if the gals were ever going to be able to build
and drape thmselves over the many attractive
floats in this year's parade. May we suggest that
it continue as a tradition such as the annual
guzzling of fine wine by the rover boys on "R"
and 16th road respectively.
Well dear friends, as you can see, our space
la Iuii.( nn. PmUm w. Aoti'i itilnr that tri
teg up their sheet with a lot of blurb. Our com
ment to these lovely people is (with the left
shoulder slightly raised and the head cocked a bit
to the left) EH!
' " If""
roan-KioHTH f eab
tbs students of tot University of Nebraska as sxprsssion ot students' news and
the By Laws overnln student publication and administered bjr the Board
of -ths Board that publications, under Its Jurisdiction shall bs tree from edl-
"Rag" staff particularly appreciates our clutter-
A word to the freshmen who didn't have the
misfortune of reading this thing last year. We
would like you to meet the writer of this column.
If his picture appears above, that's him. If it
doesn't appear, consider yourselves damn lucky.
If we should happen to pass on the street, all you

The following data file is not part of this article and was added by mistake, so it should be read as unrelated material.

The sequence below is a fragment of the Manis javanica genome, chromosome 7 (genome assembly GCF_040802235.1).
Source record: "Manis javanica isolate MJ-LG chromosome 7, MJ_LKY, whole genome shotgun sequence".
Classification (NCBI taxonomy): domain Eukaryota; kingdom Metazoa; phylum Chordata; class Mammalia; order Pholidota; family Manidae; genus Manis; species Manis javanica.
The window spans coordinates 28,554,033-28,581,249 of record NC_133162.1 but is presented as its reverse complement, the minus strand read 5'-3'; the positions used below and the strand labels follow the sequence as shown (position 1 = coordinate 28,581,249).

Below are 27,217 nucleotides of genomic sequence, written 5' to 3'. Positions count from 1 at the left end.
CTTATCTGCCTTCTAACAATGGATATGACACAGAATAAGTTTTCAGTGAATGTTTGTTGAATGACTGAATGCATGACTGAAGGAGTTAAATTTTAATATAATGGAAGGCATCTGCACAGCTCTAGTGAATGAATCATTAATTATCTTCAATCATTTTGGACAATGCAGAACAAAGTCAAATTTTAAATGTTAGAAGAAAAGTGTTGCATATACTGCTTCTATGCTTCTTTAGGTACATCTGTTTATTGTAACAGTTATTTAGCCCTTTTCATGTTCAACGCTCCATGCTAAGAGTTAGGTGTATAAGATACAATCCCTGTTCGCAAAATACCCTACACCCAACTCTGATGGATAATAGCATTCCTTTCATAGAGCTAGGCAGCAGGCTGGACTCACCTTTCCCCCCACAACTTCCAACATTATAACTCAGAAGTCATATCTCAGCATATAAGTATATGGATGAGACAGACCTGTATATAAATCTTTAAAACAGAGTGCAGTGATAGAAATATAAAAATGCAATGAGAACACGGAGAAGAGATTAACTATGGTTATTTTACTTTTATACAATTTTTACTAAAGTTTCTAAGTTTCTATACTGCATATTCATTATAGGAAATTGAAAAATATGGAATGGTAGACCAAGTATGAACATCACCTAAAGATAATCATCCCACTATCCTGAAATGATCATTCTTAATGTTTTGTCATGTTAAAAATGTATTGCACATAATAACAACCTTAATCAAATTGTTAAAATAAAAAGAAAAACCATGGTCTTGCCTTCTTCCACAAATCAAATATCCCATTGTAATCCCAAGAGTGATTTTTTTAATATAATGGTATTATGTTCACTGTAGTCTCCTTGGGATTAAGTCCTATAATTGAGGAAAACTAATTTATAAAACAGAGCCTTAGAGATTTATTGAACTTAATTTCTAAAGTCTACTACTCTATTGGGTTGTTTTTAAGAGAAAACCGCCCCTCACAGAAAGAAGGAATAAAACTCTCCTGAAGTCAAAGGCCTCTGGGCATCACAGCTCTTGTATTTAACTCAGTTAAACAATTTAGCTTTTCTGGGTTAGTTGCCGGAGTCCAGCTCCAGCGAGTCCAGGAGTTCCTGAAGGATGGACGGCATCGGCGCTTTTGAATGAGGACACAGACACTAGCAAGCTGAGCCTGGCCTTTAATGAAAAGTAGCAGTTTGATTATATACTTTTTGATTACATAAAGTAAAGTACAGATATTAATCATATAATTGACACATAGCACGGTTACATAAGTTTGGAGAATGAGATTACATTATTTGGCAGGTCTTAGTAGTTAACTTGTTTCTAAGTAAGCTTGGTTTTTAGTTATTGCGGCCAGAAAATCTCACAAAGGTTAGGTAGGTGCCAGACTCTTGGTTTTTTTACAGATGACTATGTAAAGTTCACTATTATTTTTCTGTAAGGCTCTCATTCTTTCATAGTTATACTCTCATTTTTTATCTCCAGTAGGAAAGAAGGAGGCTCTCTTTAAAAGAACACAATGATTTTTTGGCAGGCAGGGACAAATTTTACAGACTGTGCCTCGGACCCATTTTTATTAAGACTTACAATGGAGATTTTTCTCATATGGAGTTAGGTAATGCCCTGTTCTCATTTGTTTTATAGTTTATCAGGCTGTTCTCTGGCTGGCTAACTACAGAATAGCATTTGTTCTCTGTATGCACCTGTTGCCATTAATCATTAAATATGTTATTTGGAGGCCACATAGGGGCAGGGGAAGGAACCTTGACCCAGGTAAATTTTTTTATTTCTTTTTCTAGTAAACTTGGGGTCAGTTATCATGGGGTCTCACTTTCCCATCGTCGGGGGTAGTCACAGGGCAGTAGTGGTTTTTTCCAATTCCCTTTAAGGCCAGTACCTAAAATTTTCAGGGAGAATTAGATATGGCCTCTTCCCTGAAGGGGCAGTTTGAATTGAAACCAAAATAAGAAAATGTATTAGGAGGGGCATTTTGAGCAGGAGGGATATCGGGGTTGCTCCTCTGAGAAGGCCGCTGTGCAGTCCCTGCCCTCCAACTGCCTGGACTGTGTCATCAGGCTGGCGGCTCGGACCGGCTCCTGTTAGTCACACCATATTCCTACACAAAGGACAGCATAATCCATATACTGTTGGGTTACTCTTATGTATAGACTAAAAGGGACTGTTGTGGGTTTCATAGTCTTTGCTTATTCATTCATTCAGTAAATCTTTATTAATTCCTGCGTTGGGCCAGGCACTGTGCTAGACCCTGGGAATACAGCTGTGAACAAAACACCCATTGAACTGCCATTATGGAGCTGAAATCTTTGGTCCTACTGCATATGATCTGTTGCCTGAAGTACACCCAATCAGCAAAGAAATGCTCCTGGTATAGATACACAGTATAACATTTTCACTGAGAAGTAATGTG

have to say it, "that name is familiar, but the face
We're fading Perhaps we'll see each other soon,
maybe in the dean's office, but at least we can
laugh at each othr which is sometin. Be good
little monsters now, won't you?
Over and out!
. Dill nunai.il
Jane - Randall
. . . Dick Wains
Christian Student fellowship,
Cotner house, 1237 R street,
Overton Turner, Jr., pastor.
Saturday Spring retreat, meet
in front of Cotner house at 7:30
a.m. and go to Riverside Park
in Milford. The group will re
turn on Sunday afternoon. Car
roll Lemon, executive secretary
of Nebraska Council of Chuches
will be guest speaker. For in
formation, phone 2-2304.
University Episcopal chapel,
Thirteenth and R streets. Rev.
Jack Sweigart, pastor. Friday
6:4 a.m., morning prayer; 7
a.m., Holy Communion; 5:30